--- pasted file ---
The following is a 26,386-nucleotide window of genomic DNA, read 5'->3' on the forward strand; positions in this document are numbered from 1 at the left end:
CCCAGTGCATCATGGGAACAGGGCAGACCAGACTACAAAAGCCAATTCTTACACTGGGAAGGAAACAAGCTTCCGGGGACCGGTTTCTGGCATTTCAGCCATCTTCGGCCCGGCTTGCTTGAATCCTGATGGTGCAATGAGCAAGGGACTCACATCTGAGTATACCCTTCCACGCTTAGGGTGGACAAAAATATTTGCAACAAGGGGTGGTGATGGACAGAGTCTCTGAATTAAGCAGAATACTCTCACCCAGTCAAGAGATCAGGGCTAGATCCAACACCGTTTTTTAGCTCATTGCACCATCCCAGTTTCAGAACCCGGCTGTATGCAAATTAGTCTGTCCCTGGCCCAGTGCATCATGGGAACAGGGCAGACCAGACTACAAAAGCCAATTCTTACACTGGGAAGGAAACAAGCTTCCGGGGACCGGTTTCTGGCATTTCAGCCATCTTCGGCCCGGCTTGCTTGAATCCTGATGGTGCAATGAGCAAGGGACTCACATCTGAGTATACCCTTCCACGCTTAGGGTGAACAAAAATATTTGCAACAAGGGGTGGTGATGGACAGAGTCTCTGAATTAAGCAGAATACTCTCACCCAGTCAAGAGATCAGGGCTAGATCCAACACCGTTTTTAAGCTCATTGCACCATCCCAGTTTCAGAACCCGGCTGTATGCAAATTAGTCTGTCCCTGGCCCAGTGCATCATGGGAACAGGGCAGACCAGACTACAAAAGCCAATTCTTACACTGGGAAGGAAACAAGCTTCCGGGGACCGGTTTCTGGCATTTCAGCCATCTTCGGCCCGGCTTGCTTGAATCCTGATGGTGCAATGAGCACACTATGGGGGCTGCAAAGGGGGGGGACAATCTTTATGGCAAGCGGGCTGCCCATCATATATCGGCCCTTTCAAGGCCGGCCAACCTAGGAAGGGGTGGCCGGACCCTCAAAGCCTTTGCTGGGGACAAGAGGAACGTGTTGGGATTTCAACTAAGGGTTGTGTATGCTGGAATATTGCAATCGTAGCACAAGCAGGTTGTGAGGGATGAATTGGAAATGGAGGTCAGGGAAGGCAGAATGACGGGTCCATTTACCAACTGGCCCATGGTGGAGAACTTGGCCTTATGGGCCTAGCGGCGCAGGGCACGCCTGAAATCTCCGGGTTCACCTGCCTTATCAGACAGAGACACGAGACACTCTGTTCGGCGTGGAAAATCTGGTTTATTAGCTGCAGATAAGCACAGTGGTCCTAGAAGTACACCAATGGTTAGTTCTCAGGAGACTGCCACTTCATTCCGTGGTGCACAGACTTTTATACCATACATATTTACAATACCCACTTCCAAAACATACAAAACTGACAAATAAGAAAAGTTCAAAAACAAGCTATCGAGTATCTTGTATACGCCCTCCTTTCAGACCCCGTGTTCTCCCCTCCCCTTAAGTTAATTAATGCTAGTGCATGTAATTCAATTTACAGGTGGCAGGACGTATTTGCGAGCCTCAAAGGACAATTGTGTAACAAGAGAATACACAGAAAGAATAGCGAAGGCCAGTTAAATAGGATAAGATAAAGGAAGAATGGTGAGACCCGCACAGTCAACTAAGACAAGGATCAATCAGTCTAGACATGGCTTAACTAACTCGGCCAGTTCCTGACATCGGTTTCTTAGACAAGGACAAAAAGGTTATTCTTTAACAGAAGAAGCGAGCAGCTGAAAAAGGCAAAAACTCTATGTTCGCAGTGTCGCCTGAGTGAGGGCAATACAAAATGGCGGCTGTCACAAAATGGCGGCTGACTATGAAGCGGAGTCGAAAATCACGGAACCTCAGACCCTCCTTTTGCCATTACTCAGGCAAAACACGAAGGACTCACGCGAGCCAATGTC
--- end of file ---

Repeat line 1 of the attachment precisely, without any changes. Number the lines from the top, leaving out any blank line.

The following is a 26,386-nucleotide window of genomic DNA, read 5'->3' on the forward strand; positions in this document are numbered from 1 at the left end: